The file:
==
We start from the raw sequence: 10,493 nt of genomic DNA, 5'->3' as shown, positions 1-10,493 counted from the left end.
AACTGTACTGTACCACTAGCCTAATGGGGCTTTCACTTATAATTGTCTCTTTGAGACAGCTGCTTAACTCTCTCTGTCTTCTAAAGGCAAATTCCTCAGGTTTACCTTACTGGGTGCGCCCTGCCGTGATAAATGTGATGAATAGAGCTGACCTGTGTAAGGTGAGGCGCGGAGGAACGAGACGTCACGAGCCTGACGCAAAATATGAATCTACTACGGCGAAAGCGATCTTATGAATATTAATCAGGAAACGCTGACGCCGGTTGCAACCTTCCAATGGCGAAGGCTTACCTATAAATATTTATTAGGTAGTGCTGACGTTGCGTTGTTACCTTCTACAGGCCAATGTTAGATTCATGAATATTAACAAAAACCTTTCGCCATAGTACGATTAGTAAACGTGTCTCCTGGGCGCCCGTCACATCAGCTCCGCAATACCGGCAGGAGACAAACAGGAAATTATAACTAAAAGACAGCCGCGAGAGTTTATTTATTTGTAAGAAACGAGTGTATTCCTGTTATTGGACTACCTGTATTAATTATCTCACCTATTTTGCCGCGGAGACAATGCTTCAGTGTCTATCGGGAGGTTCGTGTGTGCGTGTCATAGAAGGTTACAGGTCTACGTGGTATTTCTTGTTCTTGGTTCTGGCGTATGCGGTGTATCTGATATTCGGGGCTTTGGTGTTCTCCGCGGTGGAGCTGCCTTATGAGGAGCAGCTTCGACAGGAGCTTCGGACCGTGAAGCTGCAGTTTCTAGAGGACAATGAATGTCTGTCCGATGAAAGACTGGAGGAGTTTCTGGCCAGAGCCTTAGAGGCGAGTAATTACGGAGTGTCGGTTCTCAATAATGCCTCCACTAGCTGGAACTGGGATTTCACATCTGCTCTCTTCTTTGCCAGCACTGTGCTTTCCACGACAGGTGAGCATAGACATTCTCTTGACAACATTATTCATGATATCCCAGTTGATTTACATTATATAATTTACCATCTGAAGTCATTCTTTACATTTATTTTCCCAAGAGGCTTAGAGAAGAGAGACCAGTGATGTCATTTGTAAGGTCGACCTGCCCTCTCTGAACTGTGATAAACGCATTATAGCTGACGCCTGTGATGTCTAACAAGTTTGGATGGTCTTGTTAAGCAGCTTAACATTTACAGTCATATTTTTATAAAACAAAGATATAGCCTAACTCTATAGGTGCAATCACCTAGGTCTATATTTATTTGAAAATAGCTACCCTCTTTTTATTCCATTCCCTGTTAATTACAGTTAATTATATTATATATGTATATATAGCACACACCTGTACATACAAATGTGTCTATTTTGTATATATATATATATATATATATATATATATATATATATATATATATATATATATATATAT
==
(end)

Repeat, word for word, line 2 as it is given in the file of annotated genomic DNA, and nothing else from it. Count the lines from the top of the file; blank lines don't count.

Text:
AACTGTACTGTACCACTAGCCTAATGGGGCTTTCACTTATAATTGTCTCTTTGAGACAGCTGCTTAACTCTCTCTGTCTTCTAAAGGCAAATTCCTCAGGTTTACCTTACTGGGTGCGCCCTGCCGTGATAAATGTGATGAATAGAGCTGACCTGTGTAAGGTGAGGCGCGGAGGAACGAGACGTCACGAGCCTGACGCAAAATATGAATCTACTACGGCGAAAGCGATCTTATGAATATTAATCAGGAAACGCTGACGCCGGTTGCAACCTTCCAATGGCGAAGGCTTACCTATAAATATTTATTAGGTAGTGCTGACGTTGCGTTGTTACCTTCTACAGGCCAATGTTAGATTCATGAATATTAACAAAAACCTTTCGCCATAGTACGATTAGTAAACGTGTCTCCTGGGCGCCCGTCACATCAGCTCCGCAATACCGGCAGGAGACAAACAGGAAATTATAACTAAAAGACAGCCGCGAGAGTTTATTTATTTGTAAGAAACGAGTGTATTCCTGTTATTGGACTACCTGTATTAATTATCTCACCTATTTTGCCGCGGAGACAATGCTTCAGTGTCTATCGGGAGGTTCGTGTGTGCGTGTCATAGAAGGTTACAGGTCTACGTGGTATTTCTTGTTCTTGGTTCTGGCGTATGCGGTGTATCTGATATTCGGGGCTTTGGTGTTCTCCGCGGTGGAGCTGCCTTATGAGGAGCAGCTTCGACAGGAGCTTCGGACCGTGAAGCTGCAGTTTCTAGAGGACAATGAATGTCTGTCCGATGAAAGACTGGAGGAGTTTCTGGCCAGAGCCTTAGAGGCGAGTAATTACGGAGTGTCGGTTCTCAATAATGCCTCCACTAGCTGGAACTGGGATTTCACATCTGCTCTCTTCTTTGCCAGCACTGTGCTTTCCACGACAGGTGAGCATAGACATTCTCTTGACAACATTATTCATGATATCCCAGTTGATTTACATTATATAATTTACCATCTGAAGTCATTCTTTACATTTATTTTCCCAAGAGGCTTAGAGAAGAGAGACCAGTGATGTCATTTGTAAGGTCGACCTGCCCTCTCTGAACTGTGATAAACGCATTATAGCTGACGCCTGTGATGTCTAACAAGTTTGGATGGTCTTGTTAAGCAGCTTAACATTTACAGTCATATTTTTATAAAACAAAGATATAGCCTAACTCTATAGGTGCAATCACCTAGGTCTATATTTATTTGAAAATAGCTACCCTCTTTTTATTCCATTCCCTGTTAATTACAGTTAATTATATTATATATGTATATATAGCACACACCTGTACATACAAATGTGTCTATTTTGTATATATATATATATATATATATATATATATATATATATATATATATATATATATATATAT